Just three out of 27 European nations have “credible and meaningful” plans for meeting energy saving targets under the EU’s 2012 Energy Efficiency Directive.
That’s according to the Coalition for Energy Savings which has analysed member states’ plans to achieve their 1.5% yearly energy savings target by 2020.
Only three plans, from Croatia, Denmark and Ireland, out of the 27 published and included in the analysis, show properly how savings targets will be achieved, said the CES, a group of businesses and local authorities.
It warns the EU could miss its 20% energy savings target because of “weak” plans, adding twelve of them including Finland, Germany, Sweden and all central and eastern EU countries except Croatia and Latvia, are either incomplete – and so not assessable – or of “low quality”.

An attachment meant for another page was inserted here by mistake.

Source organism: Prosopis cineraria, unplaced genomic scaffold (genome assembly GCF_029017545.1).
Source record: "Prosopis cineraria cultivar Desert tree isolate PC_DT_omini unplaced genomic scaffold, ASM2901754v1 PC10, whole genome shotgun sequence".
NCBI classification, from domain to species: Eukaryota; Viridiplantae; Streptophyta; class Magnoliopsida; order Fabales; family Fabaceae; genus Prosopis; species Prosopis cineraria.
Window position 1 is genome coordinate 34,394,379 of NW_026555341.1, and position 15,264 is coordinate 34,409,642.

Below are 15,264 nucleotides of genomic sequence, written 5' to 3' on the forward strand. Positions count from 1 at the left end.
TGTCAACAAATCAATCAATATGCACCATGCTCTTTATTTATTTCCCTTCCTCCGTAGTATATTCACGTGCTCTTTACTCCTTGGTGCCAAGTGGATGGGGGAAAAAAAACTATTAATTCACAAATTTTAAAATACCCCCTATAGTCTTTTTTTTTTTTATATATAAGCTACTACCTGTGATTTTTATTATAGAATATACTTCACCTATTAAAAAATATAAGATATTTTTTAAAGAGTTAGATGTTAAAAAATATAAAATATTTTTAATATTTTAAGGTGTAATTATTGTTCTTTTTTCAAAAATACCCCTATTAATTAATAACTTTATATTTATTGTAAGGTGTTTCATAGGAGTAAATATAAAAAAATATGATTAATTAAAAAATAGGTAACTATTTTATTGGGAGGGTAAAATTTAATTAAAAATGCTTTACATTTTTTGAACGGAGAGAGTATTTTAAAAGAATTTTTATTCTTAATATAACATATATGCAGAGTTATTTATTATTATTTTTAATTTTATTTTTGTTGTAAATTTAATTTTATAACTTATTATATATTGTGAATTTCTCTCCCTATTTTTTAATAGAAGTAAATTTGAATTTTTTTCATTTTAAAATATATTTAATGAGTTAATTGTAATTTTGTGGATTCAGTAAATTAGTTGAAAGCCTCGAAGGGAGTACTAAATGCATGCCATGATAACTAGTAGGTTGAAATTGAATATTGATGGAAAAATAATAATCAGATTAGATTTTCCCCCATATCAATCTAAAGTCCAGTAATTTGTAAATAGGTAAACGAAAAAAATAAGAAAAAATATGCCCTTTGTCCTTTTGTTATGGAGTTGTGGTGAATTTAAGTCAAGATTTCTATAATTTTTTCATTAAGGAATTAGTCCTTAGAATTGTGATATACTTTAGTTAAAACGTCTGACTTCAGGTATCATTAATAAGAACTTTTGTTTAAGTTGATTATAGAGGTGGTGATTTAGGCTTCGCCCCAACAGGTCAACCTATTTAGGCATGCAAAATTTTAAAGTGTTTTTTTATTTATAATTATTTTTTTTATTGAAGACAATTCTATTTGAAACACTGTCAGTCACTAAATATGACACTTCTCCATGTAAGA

Common problems are incorrect calculations of the target, ineligible measures and energy savings included that would have happened anyway, said the group.
Stefan Scheuer, Secretary General of the Coalition for Energy Savings said: “Most governments’ implementation plans, in particular those from central and eastern countries, are not ambitious and do not convince us that the minimum energy savings will be reached.”
He added it’s time for countries to “walk the talk”.